BY H. B. FYFE
ILLUSTRATED BY EMSH
The Dome of Eyes made it almost impossible for Terrans to reach the world of Tepokt. For those who did land there, there was no returning—only the bitterness of respect—and justice!
The Tepoktan student, whose blue robe in George Kinton’s opinion clashed with the dull purple of his scales, twiddled a three-clawed hand for attention. Kinton nodded to him from his place on the dais before the group.
“Then you can give us no precise count of the stars in the galaxy, George?”
Kinton smiled wrily, and ran a wrinkled hand through his graying hair. In the clicking Tepoktan speech, his name came out more like “Chortch.”
Questions like this had been put to him often during the ten years since his rocket had hurtled through the meteorite belt and down to the surface of Tepokt, leaving him the only survivor. Barred off as they were from venturing into space, the highly civilized Tepoktans constantly displayed the curiosity of dreamers in matters related to the universe. Because of the veil of meteorites and satellite fragments whirling about their planet, their astronomers had acquired torturous skills but only scraps of real knowledge.
“As I believe I mentioned in some of my recorded lectures,” Kinton answered in their language, “the number is actually as vast as it seems to those of you peering through the Dome of Eyes. The scientists of my race have not yet encountered any beings capable of estimating the total.”
He leaned back and scanned the faces of his interviewers, faces that would have been oddly humanoid were it not for the elongated snouts and pointed, sharp-toothed jaws. The average Tepoktan was slightly under Kinton’s height of five-feet-ten, with a long, supple trunk. Under the robes their scholars affected, the shortness of their two bowed legs was not obvious; but the sight of the short, thick arms carried high before their chests still left Kinton with a feeling of misproportion.
He should be used to it after ten years, he thought, but even the reds or purples of the scales or the big teeth seemed more natural.
“I sympathize with your curiosity,” he added. “It is a marvel that your scientists have managed to measure the distances of so many stars.”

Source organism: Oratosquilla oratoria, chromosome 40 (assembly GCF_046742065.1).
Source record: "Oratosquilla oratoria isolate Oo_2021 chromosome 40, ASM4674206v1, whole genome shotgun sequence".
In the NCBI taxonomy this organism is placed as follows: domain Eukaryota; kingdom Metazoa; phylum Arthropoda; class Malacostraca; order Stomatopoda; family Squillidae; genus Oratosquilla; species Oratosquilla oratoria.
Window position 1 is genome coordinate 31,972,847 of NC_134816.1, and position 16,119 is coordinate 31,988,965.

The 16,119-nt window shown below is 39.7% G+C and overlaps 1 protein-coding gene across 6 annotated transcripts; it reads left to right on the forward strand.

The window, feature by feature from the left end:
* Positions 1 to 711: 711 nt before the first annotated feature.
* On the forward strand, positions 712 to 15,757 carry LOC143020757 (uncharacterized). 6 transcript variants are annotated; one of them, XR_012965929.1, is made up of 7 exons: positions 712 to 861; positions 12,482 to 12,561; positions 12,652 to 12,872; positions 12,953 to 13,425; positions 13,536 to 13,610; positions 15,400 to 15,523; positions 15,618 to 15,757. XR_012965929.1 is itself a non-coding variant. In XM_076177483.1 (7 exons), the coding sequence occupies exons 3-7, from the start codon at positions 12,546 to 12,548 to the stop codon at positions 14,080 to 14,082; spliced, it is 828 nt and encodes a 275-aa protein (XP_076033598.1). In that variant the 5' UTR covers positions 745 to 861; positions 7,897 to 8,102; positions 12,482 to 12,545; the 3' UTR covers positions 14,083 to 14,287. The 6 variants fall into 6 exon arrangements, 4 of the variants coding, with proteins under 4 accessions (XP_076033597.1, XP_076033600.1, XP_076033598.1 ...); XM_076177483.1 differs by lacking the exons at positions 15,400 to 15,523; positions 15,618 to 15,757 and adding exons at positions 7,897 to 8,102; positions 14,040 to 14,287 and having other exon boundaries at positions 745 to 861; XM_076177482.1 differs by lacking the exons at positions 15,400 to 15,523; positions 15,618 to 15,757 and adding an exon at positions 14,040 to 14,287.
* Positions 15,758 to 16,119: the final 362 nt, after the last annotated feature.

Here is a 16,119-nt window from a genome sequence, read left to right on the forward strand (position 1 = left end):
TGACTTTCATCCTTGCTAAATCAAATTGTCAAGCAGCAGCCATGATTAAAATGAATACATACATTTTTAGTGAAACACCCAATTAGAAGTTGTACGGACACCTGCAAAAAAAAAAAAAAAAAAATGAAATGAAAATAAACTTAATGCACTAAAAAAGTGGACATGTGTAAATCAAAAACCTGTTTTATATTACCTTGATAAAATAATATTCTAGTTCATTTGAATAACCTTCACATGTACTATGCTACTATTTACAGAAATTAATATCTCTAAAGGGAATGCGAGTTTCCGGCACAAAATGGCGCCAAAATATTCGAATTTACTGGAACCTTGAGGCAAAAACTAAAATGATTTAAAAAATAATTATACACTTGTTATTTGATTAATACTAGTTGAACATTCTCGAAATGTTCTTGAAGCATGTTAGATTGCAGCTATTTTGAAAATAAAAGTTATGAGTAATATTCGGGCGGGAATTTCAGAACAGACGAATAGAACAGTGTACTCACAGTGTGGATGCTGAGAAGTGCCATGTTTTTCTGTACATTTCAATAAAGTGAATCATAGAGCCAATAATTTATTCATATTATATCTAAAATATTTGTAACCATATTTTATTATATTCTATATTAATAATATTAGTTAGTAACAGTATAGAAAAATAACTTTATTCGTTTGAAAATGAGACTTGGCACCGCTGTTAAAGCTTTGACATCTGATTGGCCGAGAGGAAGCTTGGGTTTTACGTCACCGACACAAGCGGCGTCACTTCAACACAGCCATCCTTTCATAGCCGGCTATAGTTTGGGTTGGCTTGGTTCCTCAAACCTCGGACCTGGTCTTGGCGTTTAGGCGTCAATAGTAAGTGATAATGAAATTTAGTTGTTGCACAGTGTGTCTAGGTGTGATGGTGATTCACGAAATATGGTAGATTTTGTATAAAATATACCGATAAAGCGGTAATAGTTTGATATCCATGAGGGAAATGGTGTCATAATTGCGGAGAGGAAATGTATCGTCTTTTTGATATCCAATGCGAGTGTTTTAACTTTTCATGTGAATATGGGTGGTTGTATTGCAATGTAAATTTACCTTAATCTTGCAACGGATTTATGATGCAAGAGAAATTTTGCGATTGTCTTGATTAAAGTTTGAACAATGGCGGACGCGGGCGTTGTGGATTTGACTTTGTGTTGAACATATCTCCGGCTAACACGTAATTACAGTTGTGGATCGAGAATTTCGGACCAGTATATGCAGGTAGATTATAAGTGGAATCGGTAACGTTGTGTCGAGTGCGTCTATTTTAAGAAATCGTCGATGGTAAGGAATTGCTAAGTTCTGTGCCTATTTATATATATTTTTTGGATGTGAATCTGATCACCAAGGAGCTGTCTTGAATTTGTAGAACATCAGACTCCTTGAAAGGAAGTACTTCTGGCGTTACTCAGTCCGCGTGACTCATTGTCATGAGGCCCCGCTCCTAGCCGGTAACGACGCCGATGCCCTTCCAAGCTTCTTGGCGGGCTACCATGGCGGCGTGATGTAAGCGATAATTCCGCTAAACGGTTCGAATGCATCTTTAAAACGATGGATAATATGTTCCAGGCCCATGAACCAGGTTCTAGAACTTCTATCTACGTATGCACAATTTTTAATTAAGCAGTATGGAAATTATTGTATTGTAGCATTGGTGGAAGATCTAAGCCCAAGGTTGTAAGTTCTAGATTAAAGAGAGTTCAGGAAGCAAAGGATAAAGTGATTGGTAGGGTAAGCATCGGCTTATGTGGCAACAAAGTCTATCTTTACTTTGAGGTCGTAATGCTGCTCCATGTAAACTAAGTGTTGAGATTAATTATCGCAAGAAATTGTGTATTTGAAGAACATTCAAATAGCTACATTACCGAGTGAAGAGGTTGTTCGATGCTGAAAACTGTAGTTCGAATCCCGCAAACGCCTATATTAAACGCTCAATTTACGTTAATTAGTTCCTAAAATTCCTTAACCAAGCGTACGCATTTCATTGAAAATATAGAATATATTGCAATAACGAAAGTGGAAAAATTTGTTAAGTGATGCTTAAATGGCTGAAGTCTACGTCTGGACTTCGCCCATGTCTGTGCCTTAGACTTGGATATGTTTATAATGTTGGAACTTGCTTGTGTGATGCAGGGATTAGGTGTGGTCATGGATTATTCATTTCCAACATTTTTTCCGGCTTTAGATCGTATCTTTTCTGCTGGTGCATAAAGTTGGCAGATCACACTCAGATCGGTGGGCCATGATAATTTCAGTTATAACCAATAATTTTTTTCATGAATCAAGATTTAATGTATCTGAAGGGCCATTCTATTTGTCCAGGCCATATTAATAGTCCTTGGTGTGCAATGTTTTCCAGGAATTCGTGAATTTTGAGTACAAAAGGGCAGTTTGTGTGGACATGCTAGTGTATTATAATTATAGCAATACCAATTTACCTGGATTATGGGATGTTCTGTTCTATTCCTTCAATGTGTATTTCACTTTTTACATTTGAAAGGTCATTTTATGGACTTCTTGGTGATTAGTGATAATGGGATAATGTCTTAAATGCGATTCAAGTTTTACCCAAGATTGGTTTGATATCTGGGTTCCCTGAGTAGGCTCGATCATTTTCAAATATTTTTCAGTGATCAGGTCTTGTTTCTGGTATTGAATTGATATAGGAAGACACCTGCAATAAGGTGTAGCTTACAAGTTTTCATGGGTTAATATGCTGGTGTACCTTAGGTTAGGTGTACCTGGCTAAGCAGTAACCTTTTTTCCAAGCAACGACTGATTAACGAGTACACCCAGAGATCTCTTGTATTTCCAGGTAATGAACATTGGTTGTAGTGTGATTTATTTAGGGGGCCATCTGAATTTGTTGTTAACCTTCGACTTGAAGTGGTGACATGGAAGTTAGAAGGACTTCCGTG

He could tell that they were pleased by his admiration, and wondered yet again why any little show of approval by him was so eagerly received. Even though he was the first stellar visitor in their recorded history, Kinton remained conscious of the fact that in many fields he was unable to offer the Tepoktans any new ideas. In one or two ways, he believed, no Terran could teach their experts anything.
“Then will you tell us, George, more about the problems of your first space explorers?” came another question.
Before Kinton had formed his answer, the golden curtains at the rear of the austerely simple chamber parted. Klaft, the Tepoktan serving the current year as Kinton’s chief aide, hurried toward the dais. The twenty-odd members of the group fell silent on their polished stone benches, turning their pointed visages to follow Klaft’s progress.
The aide reached Kinton and bent to hiss and cluck into the latter’s ear in what he presumably considered an undertone. The Terran laboriously spelled out the message inscribed on the limp, satiny paper held before his eyes. Then he rose and took one step toward the waiting group.
“I regret I shall have to conclude this discussion,” he announced. “I am informed that another ship from space has reached the surface of Tepokt. My presence is requested in case the crew are of my own planet.”
Klaft excitedly skipped down to lead the way up the aisle, but Kinton hesitated. Those in the audience were scholars or officials to whom attendance at one of Kinton’s limited number of personal lectures was awarded as an honor.
They would hardly learn anything from him directly that was not available in recordings made over the course of years. The Tepoktan scientists, historians, and philosophers had respectfully but eagerly gathered every crumb of information Kinton knowingly had to offer—and some he thought he had forgotten. Still … he sensed the disappointment at his announcement.
“I shall arrange for you to await my return here in town,” Kinton said, and there were murmurs of pleasure.
Later, aboard the jet helicopter that was basically like those Kinton remembered using on Terra twenty light years away, he shook his head at Klaft’s respectful protest.
“But George! It was enough that they were present when you received the news. They can talk about that the rest of their lives! You must not waste your strength on these people who come out of curiosity.”